Understanding the past allows us to place our own lives and experiences on a continuum. Once we grasp the economic forces that enabled 17th century Holland and its artists like Johannes Vermeer to establish the Dutch Golden Age of painting and trade; once we accept the sociology of post-war American architects who created new and startling architectural styles in houses and high rises as a way of coping with the effects of WWII; once we acknowledge the enormity of the decision for our great-great-grandparents to leave Ireland in the middle of the night with a note to their parents, jump on a ship, and travel the Atlantic to make a new life in New York City (my great-great-grandparents, if you haven’t picked up on that)–only then, do we appreciate our own place in time.

So, I loved Ann Rinaldi’s books as a teenager because I could fantasize living on a plantation in the midst of the Revolutionary War in Camden, South Carolina. Her books pushed me to study the war on my own time, reading chapters of textbooks we never got to in class and secreting away my mother’s research books to my room to memorize. Now, though, about a decade after first picking up one of her stories, I’ve graduated to Diana Gabaldon’s Outlander series. Her books are so detailed, descriptive, real, that they served as the perfect outlet for me to both fantasize and realize “life back then.” Until time travel really exists, it is only through extensive research and immersion into history that we can feel the past as tangible as the reality in front of us.

Have any of you had a meaningful experience with a book/author, whether you were young or old? What or who was it?

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Agatha Christie’s Short Stories

In Reading on September 4, 2012 at 9:59 pm

ImageSeveral weeks ago I had a strong hankering for a classic mystery novel. Naturally, the first image that came to mind was Sherlock Holmes. My parents insisted they have a book of the full SH collection, but after scouring all book shelves in the house I couldn’t find it. I did, however, find a book of 5 of Agatha Christie’s short stories.

Unlike the Sherlock Holmes stories, I was introduced to author Agatha Christie while in late elementary school by a sophisticated and worldly family friend. She lent me a gigantic book of several Christie novels. I loved them! Looking back, I probably didn’t understand most references in the stories, but even at my young age I was able to grasp the mystery element surrounded by English charm.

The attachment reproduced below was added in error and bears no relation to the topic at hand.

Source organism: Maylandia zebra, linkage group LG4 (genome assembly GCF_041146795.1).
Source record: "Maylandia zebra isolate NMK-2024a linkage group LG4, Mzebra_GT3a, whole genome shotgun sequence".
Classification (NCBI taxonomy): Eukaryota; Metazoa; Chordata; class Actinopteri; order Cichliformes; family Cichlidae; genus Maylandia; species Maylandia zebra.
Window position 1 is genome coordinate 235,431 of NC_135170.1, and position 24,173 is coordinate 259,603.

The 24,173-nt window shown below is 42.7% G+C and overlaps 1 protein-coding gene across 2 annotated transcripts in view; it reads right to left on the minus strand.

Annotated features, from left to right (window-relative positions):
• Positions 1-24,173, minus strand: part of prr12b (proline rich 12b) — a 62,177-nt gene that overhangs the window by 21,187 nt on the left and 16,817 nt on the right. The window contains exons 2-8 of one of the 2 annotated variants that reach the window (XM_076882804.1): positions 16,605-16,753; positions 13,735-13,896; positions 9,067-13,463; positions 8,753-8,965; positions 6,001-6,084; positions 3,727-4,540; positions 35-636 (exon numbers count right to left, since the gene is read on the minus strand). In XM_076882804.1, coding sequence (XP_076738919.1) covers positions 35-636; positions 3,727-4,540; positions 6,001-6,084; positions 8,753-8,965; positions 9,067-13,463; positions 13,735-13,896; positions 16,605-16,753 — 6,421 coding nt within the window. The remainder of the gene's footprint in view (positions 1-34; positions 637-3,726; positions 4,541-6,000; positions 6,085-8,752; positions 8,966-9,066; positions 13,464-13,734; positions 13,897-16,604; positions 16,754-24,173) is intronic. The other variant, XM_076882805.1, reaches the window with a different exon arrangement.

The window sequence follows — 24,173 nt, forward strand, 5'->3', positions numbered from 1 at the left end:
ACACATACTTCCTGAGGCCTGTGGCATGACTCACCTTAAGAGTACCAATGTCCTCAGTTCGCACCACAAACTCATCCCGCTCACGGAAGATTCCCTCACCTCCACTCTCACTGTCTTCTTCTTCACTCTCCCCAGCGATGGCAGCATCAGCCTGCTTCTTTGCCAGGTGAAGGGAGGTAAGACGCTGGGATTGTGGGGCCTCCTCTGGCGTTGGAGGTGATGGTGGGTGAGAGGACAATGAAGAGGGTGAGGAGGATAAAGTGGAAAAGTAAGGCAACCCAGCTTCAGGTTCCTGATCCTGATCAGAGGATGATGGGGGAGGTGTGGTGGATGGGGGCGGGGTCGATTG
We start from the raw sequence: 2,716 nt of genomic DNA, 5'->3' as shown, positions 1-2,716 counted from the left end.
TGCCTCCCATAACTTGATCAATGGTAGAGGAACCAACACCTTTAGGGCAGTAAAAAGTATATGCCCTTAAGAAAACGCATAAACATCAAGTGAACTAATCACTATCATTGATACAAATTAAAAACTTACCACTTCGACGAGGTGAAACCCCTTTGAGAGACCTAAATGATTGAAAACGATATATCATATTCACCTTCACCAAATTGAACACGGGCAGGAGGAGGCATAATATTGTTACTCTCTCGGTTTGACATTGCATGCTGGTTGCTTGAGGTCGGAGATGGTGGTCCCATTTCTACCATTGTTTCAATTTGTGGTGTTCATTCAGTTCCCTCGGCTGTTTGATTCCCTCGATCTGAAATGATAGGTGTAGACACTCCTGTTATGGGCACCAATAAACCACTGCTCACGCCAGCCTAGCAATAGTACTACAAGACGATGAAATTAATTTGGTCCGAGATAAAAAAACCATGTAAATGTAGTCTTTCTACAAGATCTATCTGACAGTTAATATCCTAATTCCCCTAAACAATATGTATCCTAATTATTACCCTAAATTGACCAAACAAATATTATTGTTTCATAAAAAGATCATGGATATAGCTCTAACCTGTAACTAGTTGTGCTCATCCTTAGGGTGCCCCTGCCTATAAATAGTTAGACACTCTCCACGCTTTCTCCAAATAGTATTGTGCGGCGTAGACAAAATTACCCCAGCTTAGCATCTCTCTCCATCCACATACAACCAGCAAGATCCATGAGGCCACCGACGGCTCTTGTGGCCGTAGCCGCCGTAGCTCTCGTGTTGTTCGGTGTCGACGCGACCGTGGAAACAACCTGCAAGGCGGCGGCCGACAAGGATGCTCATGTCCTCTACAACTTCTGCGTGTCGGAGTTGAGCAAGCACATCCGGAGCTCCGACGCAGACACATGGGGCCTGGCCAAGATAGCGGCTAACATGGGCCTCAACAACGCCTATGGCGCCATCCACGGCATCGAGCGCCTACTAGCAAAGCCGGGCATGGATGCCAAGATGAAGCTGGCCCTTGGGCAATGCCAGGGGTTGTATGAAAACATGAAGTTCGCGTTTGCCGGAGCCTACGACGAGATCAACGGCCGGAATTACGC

How many of you have read Christie’s stories? What do you think about them?

The book in our house had 5 stories: Peril at End House, The Murder at Hazelmoor, Easy to Kill, Ten Little Indians, and Evil Under the Sun. After nearly a month I’ve completed the first three and a half.

I’m actually quite surprised at how little I remember Christie’s stories and style. I can’t even be sure that I’ve read these stories before or not. However–I love them. I really do!

1) Peril at End House–I essentially disliked every character, especially the client of Poirot. Also, because this was the first Poirot story I’ve read in the past decade, I’m not sure if the narrator (the story is narrated in first person) is ever named.  I was unable to form a complete character profile of Poirot’s helper beside the two facts that he was both male and tall. Overall, though, I enjoyed the anonymity behind the narrator. It allowed me to focus more on the story he told and less on whether I liked him or not. In every other story by any other author, if I disliked the characters, I’d completely dislike the story/novel. With Christie, however, the setting, mystery, British flair, and her own syntax allowed me to enjoy the story immensely. A very enjoyable read!

2) The Murder at Hazelmoor– LOVED this one. I believe I owe that partially to the fact that I had just recently watched the 2002 version of Doyle’s The Hound of the Baskervilles. They both have simliar vibes due to the cold and isolated settings. The Murder at Hazelmoor was quite interesting to read. I felt myself drawn into the story. I wanted to be in that town during the blustery winter. I wanted to be at the seance at the beginning of the story. I couldn’t get a true read on Emily, so I cannot tell you if I liked her or not. I did, however, approve of her choice in the end. I was secretly proud of myself (or not too secretly since I’m now telling you) that I guessed the killer within the first several chapters!

3) Easy to Kill– I read this story while visiting Edisto Island, SC. The atmosphere affected how I read the story. Does that happen to anyone else? I’ll admit I was distracted while reading the story because I was interrupted so many times visiting old plantations and generally experiencing the local culture. Easy to Kill was a story in which I also guessed the killer early on. I mention this because I am not very good at doing that (I know, it’s kind of depressing considering my mother is an author, and I can rarely guess plot lines). But despite me suspecting, Christie developed a very comprehensive and believable suspect list with this one. Each character had motive for at least one of the murders. The setting was also lovely. I really enjoy how Christie really seems to understand the little tucked away British cottage-type towns; towns where everybody knows everybody, where gossip runs rampant among older matrons, and where the town is full of rich history. Yes, I know this particular town had a serial killer on its hands, but…if you look beyond all of that, the setting is really quite charming!

I won’t talk about Ten Little Indians because I’m not far enough in.